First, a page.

Palm oil is the second most traded vegetable oil crop in the world, after soy, and over 90% of the world’s palm oil exports are produced in Malaysia and Indonesia. Palm oil is still mostly used in the manufacture of food products and is found in one in ten products sold in UK supermarkets.
However, palm oil is now starting to be used as an ingredient in bio-diesel and as a fuel to be burnt in power stations to produce electricity. This is a new market for palm oil which has the potential to dramatically increase global demand for this commodity.
THE high prices of petroleum have stimulated the rapid development of the biofuel industry in the European Union, United States and to some extent in Malaysia. Biofuel offers strategic advantages for different sectors and stakeholders.
Environmental non-governmental organisations and parliamentarians in the EU and US allege that the new demand for palm oil in their newly developed biofuel industry will lead to deforestation in Malaysia and Indonesia to accommodate the expanding cultivation of oil palm. The alleged conversion of forests is then linked to habitat loss, biodiversity and now global warming.
There are a number of advantages in using palm oil for the production of biofuel. Unlike fossil fuels, the combustion of palm oil biofuel does not increase the level of carbon dioxide in the atmosphere as the oil is merely returning carbon dioxide obtained earlier from the atmosphere through photosynthesis. As such, biofuel is regarded as carbon neutral.
Since carbon dioxide is a greenhouse gas responsible for global warming, the world benefits by the burning of biofuel instead of fossil fuel. Additionally, the palm trees that produce oil have simultaneously absorbed a lot more carbon dioxide during photosynthesis to form biomass for the other parts of the plant. The tree continues to absorb carbon dioxide throughout its life span of 25-30 years. A consumer of palm biofuel in Europe can therefore take comfort in knowing that palm biofuel is more than carbon neutral.
An added benefit of photosynthesis is the release of oxygen to the atmosphere. The quantity of oxygen released by oil palm, a perennial crop, far exceeds that produced by annual crops such as soybean or rapeseed. The cultivation of palm trees is therefore a huge contributing factor in the reduction of global warming.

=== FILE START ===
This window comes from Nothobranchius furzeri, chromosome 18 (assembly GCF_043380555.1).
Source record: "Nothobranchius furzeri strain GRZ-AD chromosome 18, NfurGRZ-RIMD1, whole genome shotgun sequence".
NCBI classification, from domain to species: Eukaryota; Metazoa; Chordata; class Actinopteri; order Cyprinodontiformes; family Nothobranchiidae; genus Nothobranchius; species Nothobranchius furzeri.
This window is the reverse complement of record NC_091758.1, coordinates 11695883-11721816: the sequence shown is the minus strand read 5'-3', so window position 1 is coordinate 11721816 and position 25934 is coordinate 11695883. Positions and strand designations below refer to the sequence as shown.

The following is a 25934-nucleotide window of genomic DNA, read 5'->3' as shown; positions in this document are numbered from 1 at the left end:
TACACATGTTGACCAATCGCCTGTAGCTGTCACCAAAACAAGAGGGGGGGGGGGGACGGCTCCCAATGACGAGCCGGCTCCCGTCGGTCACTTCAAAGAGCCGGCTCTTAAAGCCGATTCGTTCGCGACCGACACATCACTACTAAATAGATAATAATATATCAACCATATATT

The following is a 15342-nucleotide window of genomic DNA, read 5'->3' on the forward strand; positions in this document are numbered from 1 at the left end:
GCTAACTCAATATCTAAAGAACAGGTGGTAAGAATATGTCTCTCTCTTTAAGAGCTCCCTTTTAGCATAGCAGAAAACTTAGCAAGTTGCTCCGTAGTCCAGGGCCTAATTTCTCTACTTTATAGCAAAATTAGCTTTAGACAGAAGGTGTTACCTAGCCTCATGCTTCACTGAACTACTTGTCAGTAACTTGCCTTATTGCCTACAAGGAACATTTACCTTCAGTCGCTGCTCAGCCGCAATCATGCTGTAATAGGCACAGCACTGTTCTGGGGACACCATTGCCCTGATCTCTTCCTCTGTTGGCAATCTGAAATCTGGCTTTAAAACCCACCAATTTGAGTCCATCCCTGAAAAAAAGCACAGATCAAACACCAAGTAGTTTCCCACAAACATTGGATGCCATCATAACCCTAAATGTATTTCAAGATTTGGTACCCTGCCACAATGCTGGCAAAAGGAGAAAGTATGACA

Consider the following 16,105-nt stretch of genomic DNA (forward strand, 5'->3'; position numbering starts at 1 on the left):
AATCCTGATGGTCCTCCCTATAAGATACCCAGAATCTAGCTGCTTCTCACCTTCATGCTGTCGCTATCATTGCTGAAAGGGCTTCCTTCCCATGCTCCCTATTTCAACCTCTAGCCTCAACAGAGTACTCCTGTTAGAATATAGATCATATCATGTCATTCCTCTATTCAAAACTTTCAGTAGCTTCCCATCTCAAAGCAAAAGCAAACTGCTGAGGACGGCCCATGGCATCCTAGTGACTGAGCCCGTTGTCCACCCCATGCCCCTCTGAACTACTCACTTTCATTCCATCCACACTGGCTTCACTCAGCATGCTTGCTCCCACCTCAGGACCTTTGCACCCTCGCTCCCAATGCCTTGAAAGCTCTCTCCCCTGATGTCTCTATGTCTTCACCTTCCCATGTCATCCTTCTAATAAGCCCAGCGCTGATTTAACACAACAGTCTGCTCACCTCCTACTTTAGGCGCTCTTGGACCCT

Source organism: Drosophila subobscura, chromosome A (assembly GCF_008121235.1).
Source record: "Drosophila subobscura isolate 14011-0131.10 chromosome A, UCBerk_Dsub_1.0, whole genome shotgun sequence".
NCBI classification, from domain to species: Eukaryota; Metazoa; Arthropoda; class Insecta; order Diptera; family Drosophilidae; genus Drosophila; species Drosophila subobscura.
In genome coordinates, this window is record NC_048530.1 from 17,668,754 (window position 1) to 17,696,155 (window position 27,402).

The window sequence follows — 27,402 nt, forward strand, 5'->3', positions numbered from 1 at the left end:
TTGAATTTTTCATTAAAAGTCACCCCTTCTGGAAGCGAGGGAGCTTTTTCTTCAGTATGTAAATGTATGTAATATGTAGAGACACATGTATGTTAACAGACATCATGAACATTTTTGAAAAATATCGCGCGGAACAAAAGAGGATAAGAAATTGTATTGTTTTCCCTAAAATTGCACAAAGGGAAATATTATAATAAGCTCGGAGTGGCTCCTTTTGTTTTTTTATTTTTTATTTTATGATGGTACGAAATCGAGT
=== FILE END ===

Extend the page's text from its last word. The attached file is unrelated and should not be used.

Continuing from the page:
In stark contrast, the use of fossil fuels in transport vehicles, generators and power plants results only in greater emissions of carbon dioxide and adds to global warming.
Global warming causes climatic change and results in extreme weather events, including frequent occurrences of long droughts that lead to forest fires which systematically destroy the world’s forests. The real culprits in forest destruction are those responsible for huge emissions of carbon dioxide, especially the industrial countries with the highest use of fossil fuel per capita. The Malaysian palm oil industry cannot be blamed for global warming, for in reality, it slows the process.
In view of the opportunities presented by the biofuel industry, all stakeholders must be aware of the impact of their industries on environmental sustainability and be prepared to research and share experiences in this area. Although Malay-sian palm oil is far ahead of competing crops in terms of sustainability, this has yet to be formalised with a proper certification scheme which will sooner or later be put into place.
The world community may need to introduce an international convention on land exploitation, by fixing the percentage of land allowed for forests, planted forests and agriculture. In Malaysia, 60 per cent of the country is covered by permanent forest, 18 per cent is essentially planted forest and less than two per cent is for traditional agriculture. Although these ratios may pose a high standard for others to follow, it makes an excellent target for the promotion of conservation, biodiversity and environmental sustainability worldwide.
Any proclamation, without reference to agreed international guidelines, asking certain countries to conserve their forests while ignoring their rights to develop a reasonable portion of their land for agriculture will be premature and reflect double standards.
Pertumbuhan kelapa sawit, tebu dan kedelai produksi telah menyebabkan rusaknya beberapa ekosistem yang paling keanekaragaman hayati di dunia, rumah bagi banyak spesies langka dan masyarakat rentan. Permintaan untuk biofuel adalah driver yang signifikan di balik pertumbuhan berkelanjutan industri ini.
Biofuel dihasilkan dari tanaman pangan seperti kelapa sawit benar-benar bisa menyebabkan lebih banyak kerusakan iklim daripada bahan bakar fosil tradisional. Menghasilkan emisi karbon lebih dari deforestasi dan kebakaran gambut daripada yang dihasilkan oleh seluruh sektor transportasi global. Memperlambat laju kerusakan hutan adalah salah satu yang termurah dan paling efektif untuk memerangi perubahan iklim.
Ketika satu hektar hutan hujan primer akan dihapus dan diganti dengan kelapa sawit, ini melepaskan sekitar 65 kali lebih banyak karbon ke atmosfer seperti dapat diselamatkan setiap tahun dengan menggunakan minyak kelapa sawit sebagai biofuel.
Produksi minyak kelapa sawit terkait dengan perusakan hutan hujan Asia Tenggara yang tersisa, pelanggaran hak asasi manusia, dan untuk gambut dan kebakaran hutan. Industri kelapa sawit di Indonesia dan Malaysia bermaksud untuk memanfaatkan permintaan untuk biofuel dengan memperluas perkebunan kelapa sawit dengan mengorbankan hutan dataran rendah yang tersisa di Sumatera dan Kalimantan, benar-benar merusak manfaat lingkungan menggunakan biofuel.